The Orange County Sheriff’s Office released their final investigative report Tuesday on the death of Bob Saget. The report shared more details about the moment’s leading up to the actor’s death, including insight into the fatal head injury he suffered.
Joshua Stephany M.D., the Chief Medical Examiner who conducted an autopsy on Saget, reported that a fracture was found at the base of the 65-year-old’s skull and evidence of bleeding around his brain.
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Officials also reported that they returned to the hotel room where the actor died and tried to find clues that would help them discover what he may have hit his head on. The hard objects found in the room, including nightstands, tables and other hard furniture, were ruled out as their “sharp, defined edges” didn’t match Saget’s injuries. It was noted that the entire room was carpeted, however.
“Dr. Stephany showed me the fracture at the base of Mr. Saget’s skull, the evidence of bleeding around the brain, and demonstrated the transfer of force that broke the orbital bones at the front of the skull. He explained that the amount of force necessary to cause the fracture, coupled with the fact that the skin on the back of the head was still intact, led him to believe that the injury was most likely caused by ‘something hard, covered by something soft,’ and he gave, as an example, a fall onto a carpeted floor,” one officer wrote.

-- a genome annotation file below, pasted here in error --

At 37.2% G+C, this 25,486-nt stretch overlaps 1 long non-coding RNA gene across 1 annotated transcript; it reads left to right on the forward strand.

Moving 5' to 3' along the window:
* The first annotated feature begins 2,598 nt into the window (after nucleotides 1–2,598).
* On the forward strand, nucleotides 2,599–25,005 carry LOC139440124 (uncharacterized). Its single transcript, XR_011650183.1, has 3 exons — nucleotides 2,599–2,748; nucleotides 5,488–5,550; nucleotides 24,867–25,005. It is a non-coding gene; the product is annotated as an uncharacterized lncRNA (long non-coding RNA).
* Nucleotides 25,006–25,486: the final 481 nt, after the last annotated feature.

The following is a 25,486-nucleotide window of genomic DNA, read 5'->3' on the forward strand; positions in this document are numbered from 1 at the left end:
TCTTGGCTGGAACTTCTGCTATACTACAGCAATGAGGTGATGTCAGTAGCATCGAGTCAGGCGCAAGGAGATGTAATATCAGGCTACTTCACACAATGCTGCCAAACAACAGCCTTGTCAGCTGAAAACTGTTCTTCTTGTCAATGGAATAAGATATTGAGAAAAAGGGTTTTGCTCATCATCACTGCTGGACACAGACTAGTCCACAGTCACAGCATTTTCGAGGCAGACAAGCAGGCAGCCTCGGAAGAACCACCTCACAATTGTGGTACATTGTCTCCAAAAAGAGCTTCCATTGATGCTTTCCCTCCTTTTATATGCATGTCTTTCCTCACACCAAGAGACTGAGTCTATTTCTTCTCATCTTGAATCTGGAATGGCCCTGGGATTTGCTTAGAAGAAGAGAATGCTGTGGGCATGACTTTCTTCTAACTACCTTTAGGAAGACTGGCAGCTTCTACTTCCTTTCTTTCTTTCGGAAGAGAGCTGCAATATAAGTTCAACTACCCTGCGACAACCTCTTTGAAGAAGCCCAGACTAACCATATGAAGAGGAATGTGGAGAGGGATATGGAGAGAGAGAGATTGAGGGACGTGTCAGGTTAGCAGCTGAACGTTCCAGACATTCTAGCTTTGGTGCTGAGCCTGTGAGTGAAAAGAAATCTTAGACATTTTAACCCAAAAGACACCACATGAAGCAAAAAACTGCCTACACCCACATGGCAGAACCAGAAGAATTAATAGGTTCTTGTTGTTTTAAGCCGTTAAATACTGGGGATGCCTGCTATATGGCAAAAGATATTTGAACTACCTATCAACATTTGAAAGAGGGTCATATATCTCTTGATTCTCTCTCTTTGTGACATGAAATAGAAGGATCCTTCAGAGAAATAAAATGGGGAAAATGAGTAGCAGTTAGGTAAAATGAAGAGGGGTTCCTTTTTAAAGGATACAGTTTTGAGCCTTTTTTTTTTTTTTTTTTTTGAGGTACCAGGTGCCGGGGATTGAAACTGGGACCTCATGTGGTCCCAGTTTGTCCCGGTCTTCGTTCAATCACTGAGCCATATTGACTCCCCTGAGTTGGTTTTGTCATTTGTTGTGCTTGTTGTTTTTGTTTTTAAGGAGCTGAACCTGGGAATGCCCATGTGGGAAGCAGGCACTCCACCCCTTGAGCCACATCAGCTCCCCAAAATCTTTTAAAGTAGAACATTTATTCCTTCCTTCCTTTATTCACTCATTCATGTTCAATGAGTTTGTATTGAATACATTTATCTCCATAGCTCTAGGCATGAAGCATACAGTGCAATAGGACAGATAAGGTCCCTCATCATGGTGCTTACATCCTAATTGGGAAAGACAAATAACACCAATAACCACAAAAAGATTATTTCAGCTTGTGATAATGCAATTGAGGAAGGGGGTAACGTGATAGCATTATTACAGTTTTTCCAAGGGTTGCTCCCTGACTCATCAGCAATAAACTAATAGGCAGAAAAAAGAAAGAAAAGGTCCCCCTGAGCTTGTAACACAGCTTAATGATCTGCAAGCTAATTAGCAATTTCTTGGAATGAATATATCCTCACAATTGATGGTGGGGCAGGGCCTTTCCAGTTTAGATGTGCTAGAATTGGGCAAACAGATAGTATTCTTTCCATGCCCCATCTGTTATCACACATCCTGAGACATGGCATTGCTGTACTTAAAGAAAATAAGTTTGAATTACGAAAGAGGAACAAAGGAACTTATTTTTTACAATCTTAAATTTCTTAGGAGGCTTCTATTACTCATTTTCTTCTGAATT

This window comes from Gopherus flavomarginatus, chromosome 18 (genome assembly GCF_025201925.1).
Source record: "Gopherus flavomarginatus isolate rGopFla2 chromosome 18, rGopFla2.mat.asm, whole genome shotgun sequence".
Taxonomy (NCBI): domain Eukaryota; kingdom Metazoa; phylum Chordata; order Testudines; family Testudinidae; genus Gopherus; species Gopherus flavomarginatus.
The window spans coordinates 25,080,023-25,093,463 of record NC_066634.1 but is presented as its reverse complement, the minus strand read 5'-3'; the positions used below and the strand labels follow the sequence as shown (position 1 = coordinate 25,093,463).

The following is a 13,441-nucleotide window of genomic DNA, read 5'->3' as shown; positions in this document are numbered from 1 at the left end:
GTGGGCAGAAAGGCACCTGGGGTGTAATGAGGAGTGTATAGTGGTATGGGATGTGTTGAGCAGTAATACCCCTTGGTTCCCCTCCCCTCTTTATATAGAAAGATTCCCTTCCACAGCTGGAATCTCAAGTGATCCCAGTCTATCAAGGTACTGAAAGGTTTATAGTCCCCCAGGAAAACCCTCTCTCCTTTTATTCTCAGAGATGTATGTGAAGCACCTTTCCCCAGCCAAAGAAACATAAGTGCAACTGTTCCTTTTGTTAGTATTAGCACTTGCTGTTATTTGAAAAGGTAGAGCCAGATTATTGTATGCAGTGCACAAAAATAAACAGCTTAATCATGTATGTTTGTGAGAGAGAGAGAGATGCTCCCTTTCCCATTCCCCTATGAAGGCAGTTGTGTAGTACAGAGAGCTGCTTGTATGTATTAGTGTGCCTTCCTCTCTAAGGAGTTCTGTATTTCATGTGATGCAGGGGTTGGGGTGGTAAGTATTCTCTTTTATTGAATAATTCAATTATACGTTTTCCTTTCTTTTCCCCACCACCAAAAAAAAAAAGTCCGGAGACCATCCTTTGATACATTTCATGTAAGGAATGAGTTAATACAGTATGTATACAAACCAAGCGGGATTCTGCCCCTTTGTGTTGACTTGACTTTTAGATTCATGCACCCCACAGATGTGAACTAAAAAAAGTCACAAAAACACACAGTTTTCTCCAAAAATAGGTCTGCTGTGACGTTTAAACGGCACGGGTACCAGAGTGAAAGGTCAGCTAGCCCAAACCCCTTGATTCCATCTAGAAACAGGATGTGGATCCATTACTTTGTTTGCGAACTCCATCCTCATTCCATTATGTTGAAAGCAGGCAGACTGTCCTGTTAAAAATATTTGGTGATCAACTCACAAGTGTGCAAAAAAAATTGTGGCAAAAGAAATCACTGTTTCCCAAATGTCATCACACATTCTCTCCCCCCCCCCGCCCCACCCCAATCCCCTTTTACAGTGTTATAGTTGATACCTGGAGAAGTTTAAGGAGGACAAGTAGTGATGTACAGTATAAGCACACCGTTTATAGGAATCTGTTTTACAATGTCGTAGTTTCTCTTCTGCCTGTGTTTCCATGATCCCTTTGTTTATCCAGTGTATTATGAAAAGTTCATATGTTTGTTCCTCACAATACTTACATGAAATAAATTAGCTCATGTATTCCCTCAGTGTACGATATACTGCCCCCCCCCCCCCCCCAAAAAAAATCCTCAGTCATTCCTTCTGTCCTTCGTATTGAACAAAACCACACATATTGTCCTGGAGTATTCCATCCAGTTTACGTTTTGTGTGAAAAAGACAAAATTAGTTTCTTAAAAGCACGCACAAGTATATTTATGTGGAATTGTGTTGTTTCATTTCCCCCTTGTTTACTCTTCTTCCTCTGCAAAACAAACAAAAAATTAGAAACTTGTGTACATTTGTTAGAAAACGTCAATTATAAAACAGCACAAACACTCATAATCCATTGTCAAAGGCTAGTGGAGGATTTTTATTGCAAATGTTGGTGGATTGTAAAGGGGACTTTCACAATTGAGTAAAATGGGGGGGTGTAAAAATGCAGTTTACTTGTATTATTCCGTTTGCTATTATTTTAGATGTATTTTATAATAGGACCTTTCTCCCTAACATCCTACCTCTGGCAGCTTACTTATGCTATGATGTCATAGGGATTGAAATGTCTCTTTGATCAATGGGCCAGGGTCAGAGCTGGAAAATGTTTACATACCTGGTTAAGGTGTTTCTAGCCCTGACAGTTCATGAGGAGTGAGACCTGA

Dr. Stephany said that he was unable to determine when Bob Saget‘s head injury occurred, but believes it was likely within hours of his death. He added that a fall a day or two prior to his death was possibly, but unlikely.
Investigators spoke with employees who worked with Saget during his stand-up comedy show in Jacksonville, Florida, the night before he died. None reported that they noticed any signs of “cognitive impairment.”
Following his comedy routine, Saget drove himself roughly two hours to the Ritz-Carlton Hotel in Orlando. The hotel valet, Orlando Nunez, is thought to be the last person to see the Full House star alive and told police that he and Saget spoke for about 10 minutes after his arrival at the hotel.
“[Nunez] said Mr. Saget seemed ‘fine’ and he did not see evidence of slurred speech, balance issues, or anything else that caused him concern,” the report reads. Nunez took a photo with Bob which was a great help to investigators who were able to confirm that he had no facial injuries prior to returning to his hotel room.
The released report marks the closure of Bob Saget’s case. A day prior to its release, a judge ruled that “photographs, video recordings, audio recordings, statutorily protected autopsy information” are to be permanently sealed. The ruling came at the request of Saget’s widow Kelly Rizzo and his three daughters, who filed a lawsuit last month to ensure records that “graphically depict Mr. Saget, his likeness or features, or parts of him” after his death be sealed.
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Following Monday’s ruling, the family released a statement saying:
“The entire Saget family is grateful that the judge granted their request for an injunction to preserve Bob’s dignity, as well as their privacy rights, especially after suffering this unexpected and tragic loss. We are pleased this issue has been resolved, and the healing process can continue to move forward. All of the prayers and well wishes continuously extended to the family are beyond appreciated.”